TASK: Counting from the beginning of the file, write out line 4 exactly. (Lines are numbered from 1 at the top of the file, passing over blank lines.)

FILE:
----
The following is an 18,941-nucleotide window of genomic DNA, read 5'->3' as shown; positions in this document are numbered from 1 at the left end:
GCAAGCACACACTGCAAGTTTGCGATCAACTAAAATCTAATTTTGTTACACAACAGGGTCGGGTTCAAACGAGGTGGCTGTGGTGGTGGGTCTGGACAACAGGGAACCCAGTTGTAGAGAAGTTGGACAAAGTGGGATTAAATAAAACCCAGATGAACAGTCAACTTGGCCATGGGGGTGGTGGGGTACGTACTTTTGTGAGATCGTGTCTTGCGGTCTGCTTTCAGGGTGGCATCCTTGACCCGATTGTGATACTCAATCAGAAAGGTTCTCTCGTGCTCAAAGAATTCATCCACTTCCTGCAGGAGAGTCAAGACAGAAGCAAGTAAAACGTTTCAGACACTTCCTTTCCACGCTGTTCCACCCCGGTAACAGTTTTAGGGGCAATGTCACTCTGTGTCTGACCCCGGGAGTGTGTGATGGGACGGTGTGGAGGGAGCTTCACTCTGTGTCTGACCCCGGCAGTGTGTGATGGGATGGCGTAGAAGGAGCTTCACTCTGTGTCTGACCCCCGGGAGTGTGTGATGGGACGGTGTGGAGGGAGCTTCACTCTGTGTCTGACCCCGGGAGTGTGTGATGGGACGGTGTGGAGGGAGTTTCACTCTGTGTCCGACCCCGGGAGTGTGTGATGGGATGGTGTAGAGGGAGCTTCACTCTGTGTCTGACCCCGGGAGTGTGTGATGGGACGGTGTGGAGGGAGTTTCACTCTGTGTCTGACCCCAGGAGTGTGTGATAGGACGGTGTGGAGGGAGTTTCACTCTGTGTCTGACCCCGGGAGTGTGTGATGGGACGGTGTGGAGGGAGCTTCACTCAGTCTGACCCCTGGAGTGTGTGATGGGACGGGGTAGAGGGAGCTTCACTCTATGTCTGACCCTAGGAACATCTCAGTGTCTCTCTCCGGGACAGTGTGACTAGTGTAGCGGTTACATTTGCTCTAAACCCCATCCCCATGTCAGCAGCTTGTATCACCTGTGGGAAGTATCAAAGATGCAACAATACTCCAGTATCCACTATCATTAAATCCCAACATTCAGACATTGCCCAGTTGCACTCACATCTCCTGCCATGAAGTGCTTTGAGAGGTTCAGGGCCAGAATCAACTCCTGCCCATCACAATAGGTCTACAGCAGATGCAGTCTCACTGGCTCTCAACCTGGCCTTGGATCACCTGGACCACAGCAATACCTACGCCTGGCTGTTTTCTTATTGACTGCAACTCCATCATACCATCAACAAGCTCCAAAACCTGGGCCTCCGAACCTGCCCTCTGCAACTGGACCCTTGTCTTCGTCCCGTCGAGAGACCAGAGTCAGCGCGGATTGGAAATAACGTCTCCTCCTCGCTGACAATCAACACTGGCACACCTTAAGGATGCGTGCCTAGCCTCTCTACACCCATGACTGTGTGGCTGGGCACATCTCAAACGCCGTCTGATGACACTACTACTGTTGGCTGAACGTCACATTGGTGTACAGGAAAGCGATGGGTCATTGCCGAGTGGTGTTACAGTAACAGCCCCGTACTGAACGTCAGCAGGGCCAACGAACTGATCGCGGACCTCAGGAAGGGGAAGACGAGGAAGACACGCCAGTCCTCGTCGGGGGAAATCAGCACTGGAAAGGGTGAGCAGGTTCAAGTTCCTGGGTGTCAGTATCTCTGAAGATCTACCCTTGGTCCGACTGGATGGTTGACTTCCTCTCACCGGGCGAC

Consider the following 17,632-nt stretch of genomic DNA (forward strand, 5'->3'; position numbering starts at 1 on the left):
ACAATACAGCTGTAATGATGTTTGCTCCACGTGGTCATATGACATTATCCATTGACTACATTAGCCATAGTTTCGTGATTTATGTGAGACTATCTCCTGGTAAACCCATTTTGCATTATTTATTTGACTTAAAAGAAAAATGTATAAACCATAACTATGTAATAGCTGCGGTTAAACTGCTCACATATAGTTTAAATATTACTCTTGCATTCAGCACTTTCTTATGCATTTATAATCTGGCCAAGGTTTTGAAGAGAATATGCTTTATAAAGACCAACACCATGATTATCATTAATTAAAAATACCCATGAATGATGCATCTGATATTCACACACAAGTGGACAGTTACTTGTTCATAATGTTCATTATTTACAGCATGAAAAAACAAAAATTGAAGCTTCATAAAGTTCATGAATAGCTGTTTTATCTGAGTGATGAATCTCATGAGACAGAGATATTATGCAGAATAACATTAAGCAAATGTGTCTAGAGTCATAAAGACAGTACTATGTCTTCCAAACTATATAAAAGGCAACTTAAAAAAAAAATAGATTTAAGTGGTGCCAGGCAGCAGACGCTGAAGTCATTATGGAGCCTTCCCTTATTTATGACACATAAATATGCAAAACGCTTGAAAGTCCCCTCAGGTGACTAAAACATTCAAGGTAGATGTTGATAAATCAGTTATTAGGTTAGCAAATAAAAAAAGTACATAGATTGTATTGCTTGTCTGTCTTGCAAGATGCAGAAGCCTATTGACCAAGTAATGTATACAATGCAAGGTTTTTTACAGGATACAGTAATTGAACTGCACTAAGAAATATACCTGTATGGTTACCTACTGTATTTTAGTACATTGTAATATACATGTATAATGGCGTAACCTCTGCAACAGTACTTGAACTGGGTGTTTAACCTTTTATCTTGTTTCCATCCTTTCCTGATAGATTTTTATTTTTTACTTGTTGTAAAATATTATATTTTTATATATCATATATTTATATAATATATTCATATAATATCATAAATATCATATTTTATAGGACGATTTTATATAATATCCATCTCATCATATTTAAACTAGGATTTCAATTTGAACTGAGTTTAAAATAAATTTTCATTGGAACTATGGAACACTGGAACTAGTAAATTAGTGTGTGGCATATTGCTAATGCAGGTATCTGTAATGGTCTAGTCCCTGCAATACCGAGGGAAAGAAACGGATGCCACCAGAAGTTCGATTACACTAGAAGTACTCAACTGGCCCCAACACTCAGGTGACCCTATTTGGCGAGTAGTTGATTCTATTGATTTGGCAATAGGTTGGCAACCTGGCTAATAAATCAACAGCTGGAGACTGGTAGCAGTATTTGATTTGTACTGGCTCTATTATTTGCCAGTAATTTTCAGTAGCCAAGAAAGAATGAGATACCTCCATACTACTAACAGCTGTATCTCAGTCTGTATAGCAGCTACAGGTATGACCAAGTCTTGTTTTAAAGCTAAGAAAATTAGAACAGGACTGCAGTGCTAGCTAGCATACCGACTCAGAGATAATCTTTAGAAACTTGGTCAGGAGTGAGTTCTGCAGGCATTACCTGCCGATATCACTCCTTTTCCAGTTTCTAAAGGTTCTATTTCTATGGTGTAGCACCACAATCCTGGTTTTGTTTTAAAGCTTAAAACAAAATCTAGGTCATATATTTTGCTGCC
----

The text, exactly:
ACAATACAGCTGTAATGATGTTTGCTCCACGTGGTCATATGACATTATCCATTGACTACATTAGCCATAGTTTCGTGATTTATGTGAGACTATCTCCTGGTAAACCCATTTTGCATTATTTATTTGACTTAAAAGAAAAATGTATAAACCATAACTATGTAATAGCTGCGGTTAAACTGCTCACATATAGTTTAAATATTACTCTTGCATTCAGCACTTTCTTATGCATTTATAATCTGGCCAAGGTTTTGAAGAGAATATGCTTTATAAAGACCAACACCATGATTATCATTAATTAAAAATACCCATGAATGATGCATCTGATATTCACACACAAGTGGACAGTTACTTGTTCATAATGTTCATTATTTACAGCATGAAAAAACAAAAATTGAAGCTTCATAAAGTTCATGAATAGCTGTTTTATCTGAGTGATGAATCTCATGAGACAGAGATATTATGCAGAATAACATTAAGCAAATGTGTCTAGAGTCATAAAGACAGTACTATGTCTTCCAAACTATATAAAAGGCAACTTAAAAAAAAAATAGATTTAAGTGGTGCCAGGCAGCAGACGCTGAAGTCATTATGGAGCCTTCCCTTATTTATGACACATAAATATGCAAAACGCTTGAAAGTCCCCTCAGGTGACTAAAACATTCAAGGTAGATGTTGATAAATCAGTTATTAGGTTAGCAAATAAAAAAAGTACATAGATTGTATTGCTTGTCTGTCTTGCAAGATGCAGAAGCCTATTGACCAAGTAATGTATACAATGCAAGGTTTTTTACAGGATACAGTAATTGAACTGCACTAAGAAATATACCTGTATGGTTACCTACTGTATTTTAGTACATTGTAATATACATGTATAATGGCGTAACCTCTGCAACAGTACTTGAACTGGGTGTTTAACCTTTTATCTTGTTTCCATCCTTTCCTGATAGATTTTTATTTTTTACTTGTTGTAAAATATTATATTTTTATATATCATATATTTATATAATATATTCATATAATATCATAAATATCATATTTTATAGGACGATTTTATATAATATCCATCTCATCATATTTAAACTAGGATTTCAATTTGAACTGAGTTTAAAATAAATTTTCATTGGAACTATGGAACACTGGAACTAGTAAATTAGTGTGTGGCATATTGCTAATGCAGGTATCTGTAATGGTCTAGTCCCTGCAATACCGAGGGAAAGAAACGGATGCCACCAGAAGTTCGATTACACTAGAAGTACTCAACTGGCCCCAACACTCAGGTGACCCTATTTGGCGAGTAGTTGATTCTATTGATTTGGCAATAGGTTGGCAACCTGGCTAATAAATCAACAGCTGGAGACTGGTAGCAGTATTTGATTTGTACTGGCTCTATTATTTGCCAGTAATTTTCAGTAGCCAAGAAAGAATGAGATACCTCCATACTACTAACAGCTGTATCTCAGTCTGTATAGCAGCTACAGGTATGACCAAGTCTTGTTTTAAAGCTAAGAAAATTAGAACAGGACTGCAGTGCTAGCTAGCATACCGACTCAGAGATAATCTTTAGAAACTTGGTCAGGAGTGAGTTCTGCAGGCATTACCTGCCGATATCACTCCTTTTCCAGTTTCTAAAGGTTCTATTTCTATGGTGTAGCACCACAATCCTGGTTTTGTTTTAAAGCTTAAAACAAAATCTAGGTCATATATTTTGCTGCC